Chandler Levack: I feel like it took a year off my life because I just remember really wanting the details to be exactly as I remembered them. [laughs] When you’re working in a pandemic with not a lot of resources and you’re trying to recreate an impeccable 2002-era video store from scratch, you have to be super industrious and scrappy, so our set is actually taken from this abandoned Blockbuster Video that I found out. Someone told me, “Oh, there’s this Blockbuster that’s sitting in Northern Ontario vacant for 10 years, you should try to shoot there.” So I tracked down the property manager and he opened it up for me and it was like a museum time capsule. All the shelving was still there and all the props that you see in the movie were in this abandoned Blockbuster, but the ceiling was caving in and it was probably leaking asbestos, so we couldn’t actually shoot there. We ended up putting all of that stuff in a truck and installing it in this empty thrift store in a suburb of Toronto and that’s how we constructed our set.

And for a while now, I’m like, “Why hasn’t this movie already been made? It seems so obvious that someone would make the coming-of-age Blockbuster movie,” but it’s because it’s actually really hard to track down entire video stores’ worth of clearance titles and go through all of those distributors. We had to reach out to a lot of distributors and independent filmmakers themselves. My producer Evan made a deal with Lionsgate so we could have “Rules of Attraction” and “American Psycho 2” and then we reached out to a lot of Canadian filmmakers who were more keen to promote our film and it’s nice because there’s a lot of inside shoutouts to Canadian filmmakers like Guy Maddin and Don McKellar.

Isaiah, what was it like for you walking into this place for the first time?

Isaiah Lehtinen: It was very shocking actually, like the super long ride from the city with the anticipation was just killing me and I got in there and it was just like wow…

Chandler Levack: Yeah, and then we spent the day with Romina and Alex [Ateah] and Andy [McQueen], who play Shannon and Brenda at the video store. We did video store training, so I was like, “Here’s how you stack the shelves, here’s the order of how you greet customers and what you say and here’s how you deal with someone who has a late fee on their account.” And [I asked] what’s your walk – you need a cool strut when you’re pushing around that DVD cart, so “show me your character walk” and stuff. That was fun.

Did you have any sense of PTSD from that?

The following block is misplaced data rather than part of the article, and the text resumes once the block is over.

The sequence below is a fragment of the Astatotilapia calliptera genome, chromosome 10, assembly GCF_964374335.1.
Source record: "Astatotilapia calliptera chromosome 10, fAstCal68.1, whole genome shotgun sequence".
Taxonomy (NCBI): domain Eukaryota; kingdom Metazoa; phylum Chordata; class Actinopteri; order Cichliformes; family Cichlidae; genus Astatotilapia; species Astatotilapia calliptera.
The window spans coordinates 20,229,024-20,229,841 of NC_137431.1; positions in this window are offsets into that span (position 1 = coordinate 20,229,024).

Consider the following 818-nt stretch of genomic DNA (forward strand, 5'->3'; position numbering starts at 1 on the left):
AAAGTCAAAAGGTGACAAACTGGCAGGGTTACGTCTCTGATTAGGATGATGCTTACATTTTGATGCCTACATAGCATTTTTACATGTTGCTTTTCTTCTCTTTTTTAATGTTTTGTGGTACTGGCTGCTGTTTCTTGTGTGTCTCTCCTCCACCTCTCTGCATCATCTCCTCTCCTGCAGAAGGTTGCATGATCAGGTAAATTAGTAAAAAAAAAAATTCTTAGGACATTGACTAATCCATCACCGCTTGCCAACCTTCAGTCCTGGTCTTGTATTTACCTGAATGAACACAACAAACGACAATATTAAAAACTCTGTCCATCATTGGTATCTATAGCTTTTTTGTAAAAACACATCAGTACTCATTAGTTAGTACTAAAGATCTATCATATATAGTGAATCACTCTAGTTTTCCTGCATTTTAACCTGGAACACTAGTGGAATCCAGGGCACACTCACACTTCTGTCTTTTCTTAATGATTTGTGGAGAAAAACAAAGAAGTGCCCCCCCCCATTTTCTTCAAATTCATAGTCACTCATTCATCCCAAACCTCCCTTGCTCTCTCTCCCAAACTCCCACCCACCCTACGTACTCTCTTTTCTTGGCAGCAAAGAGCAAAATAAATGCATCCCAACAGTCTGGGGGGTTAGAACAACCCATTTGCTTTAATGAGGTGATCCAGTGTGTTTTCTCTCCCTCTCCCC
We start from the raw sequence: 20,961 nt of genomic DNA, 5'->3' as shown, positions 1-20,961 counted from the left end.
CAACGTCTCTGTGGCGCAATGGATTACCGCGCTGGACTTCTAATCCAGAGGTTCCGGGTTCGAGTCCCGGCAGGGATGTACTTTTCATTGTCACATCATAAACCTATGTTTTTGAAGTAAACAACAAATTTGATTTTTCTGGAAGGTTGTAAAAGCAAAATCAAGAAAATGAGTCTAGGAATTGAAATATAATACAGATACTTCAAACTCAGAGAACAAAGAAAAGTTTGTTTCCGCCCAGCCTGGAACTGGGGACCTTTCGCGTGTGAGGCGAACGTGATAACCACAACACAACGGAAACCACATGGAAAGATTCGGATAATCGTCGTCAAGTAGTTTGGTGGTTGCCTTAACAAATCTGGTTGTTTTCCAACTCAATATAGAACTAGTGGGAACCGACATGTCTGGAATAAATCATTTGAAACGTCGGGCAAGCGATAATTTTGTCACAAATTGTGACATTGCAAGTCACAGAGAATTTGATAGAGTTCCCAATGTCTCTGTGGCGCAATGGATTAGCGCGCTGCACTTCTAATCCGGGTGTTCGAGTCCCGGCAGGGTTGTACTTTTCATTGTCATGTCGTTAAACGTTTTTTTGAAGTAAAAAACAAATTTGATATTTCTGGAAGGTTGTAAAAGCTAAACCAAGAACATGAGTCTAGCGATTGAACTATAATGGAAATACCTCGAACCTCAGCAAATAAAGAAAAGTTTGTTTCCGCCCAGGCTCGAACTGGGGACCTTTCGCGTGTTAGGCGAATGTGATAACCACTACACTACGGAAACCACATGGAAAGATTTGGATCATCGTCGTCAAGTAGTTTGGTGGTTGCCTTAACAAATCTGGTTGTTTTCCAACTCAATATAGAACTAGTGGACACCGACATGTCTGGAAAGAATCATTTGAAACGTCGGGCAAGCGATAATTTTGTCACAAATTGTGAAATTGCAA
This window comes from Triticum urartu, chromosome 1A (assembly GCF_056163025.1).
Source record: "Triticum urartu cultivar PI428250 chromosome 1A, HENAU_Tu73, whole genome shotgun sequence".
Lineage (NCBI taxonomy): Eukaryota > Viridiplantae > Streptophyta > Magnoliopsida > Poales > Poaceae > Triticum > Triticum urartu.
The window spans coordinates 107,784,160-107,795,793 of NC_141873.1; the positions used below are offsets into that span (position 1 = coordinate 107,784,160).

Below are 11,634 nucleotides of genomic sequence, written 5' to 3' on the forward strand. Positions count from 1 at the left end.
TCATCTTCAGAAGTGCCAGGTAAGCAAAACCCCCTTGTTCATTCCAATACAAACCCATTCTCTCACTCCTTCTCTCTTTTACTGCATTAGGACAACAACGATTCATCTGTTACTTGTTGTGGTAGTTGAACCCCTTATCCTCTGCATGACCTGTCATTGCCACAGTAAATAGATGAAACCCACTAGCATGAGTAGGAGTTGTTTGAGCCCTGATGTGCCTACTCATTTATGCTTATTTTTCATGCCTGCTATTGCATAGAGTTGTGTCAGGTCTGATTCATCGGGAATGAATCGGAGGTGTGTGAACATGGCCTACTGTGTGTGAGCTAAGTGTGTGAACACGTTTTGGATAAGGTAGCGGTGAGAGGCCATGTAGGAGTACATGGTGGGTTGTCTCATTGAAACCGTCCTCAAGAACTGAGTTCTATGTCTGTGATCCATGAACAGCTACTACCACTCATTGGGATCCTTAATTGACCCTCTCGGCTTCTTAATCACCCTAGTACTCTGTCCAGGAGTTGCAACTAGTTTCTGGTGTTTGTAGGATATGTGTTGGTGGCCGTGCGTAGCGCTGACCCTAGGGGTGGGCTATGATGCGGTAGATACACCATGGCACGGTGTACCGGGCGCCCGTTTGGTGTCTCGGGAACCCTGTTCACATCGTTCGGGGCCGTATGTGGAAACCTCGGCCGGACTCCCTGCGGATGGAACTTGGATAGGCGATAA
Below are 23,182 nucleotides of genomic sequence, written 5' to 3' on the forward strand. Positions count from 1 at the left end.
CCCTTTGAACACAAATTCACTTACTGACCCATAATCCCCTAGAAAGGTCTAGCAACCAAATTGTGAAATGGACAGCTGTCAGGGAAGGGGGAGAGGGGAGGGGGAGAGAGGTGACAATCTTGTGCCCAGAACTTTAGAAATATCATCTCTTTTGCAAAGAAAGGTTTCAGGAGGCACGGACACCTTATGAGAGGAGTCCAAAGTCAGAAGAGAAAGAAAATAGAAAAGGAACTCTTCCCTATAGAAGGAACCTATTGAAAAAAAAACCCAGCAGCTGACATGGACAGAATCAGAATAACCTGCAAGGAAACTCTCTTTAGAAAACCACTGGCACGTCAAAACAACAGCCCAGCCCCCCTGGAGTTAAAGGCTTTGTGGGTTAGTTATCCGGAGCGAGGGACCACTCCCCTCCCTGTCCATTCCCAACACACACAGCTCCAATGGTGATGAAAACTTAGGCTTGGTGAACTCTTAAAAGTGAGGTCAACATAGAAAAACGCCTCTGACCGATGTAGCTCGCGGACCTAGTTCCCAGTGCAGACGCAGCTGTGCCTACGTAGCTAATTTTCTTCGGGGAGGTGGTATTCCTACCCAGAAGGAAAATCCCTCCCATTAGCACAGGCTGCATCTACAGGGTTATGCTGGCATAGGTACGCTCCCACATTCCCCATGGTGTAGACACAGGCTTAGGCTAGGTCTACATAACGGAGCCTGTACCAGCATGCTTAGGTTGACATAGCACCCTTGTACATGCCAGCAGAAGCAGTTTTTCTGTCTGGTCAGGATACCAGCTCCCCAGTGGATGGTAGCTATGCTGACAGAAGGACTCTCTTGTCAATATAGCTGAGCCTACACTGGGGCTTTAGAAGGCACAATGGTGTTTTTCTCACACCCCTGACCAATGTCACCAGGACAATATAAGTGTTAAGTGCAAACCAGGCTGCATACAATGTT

Chandler Levack: No. [laughs] I really loved that job so much and I miss video stores so much that I feel like selfishly a big part of this process was trying to create a moment where I could go back to Blockbuster. The first day I walked on set and the carpet was installed and the video store was just there, it was so surreal because my production designer [Claudia Dall’Orso] did such an amazing job. I was like, “Oh my God, here I am, I’m back.”

What’s it like getting this to TIFF?

Chandler Levack: It’s extraordinary. I’m from Toronto and I’ve been going to TIFF for 17 years in so many different capacities ever since I was a university student, so I feel like the festival has made such a huge imprint on my life. It’s introduced me to some of my favorite movies of all time and directors, so to be at the same festival that Steven Spielberg is at is utterly extraordinary. Also, just to have this incredible spotlight shone on the movie and to be part of the Canadian film community this year is really exciting and Isaiah has been recognized as the TIFF Rising Star, which really means the world to me because I just think he did such a brilliant generous performance. He worked so hard that to have this talent recognized like this is really cool.

Isaiah, is there more pressure or less when you know you’ve got an award coming?

Isaiah Lehtinen: Honestly, it’s a bit of a load off my shoulders. The initial stress of getting into TIFF was greater than the rising star stuff. I feel like the bottle is full. I’m at capacity. [laughs] Honestly, it’s just a nice pat on the back and a point in the right direction that maybe quells the thoughts of, “Man, did I just suck really bad in the movie?” I haven’t seen the movie yet.

Chandler Levack: Yeah, he hasn’t seen it. And also I’ve never watched it with more than two other people in a room, so the thought of watching it in a room with my friends and family and people who have worked on the film that have never seen it before and also 300 other people, it’s very exciting and very terrifying because I don’t know what to expect. I think I’m still a little bit in shock because I feel like I made this in such a weird vacuum and it’s so personal to me and so much about my life growing up and exactly the kinds of things I was obsessed with, so the idea it could resonate with other people completely blows my mind.

“I Like Movies” will screen at the Toronto Film Festival on September 14th at the TIFF Bell Lightbox on September 14th at 6:30 pm and September 16th at 9:45 pm.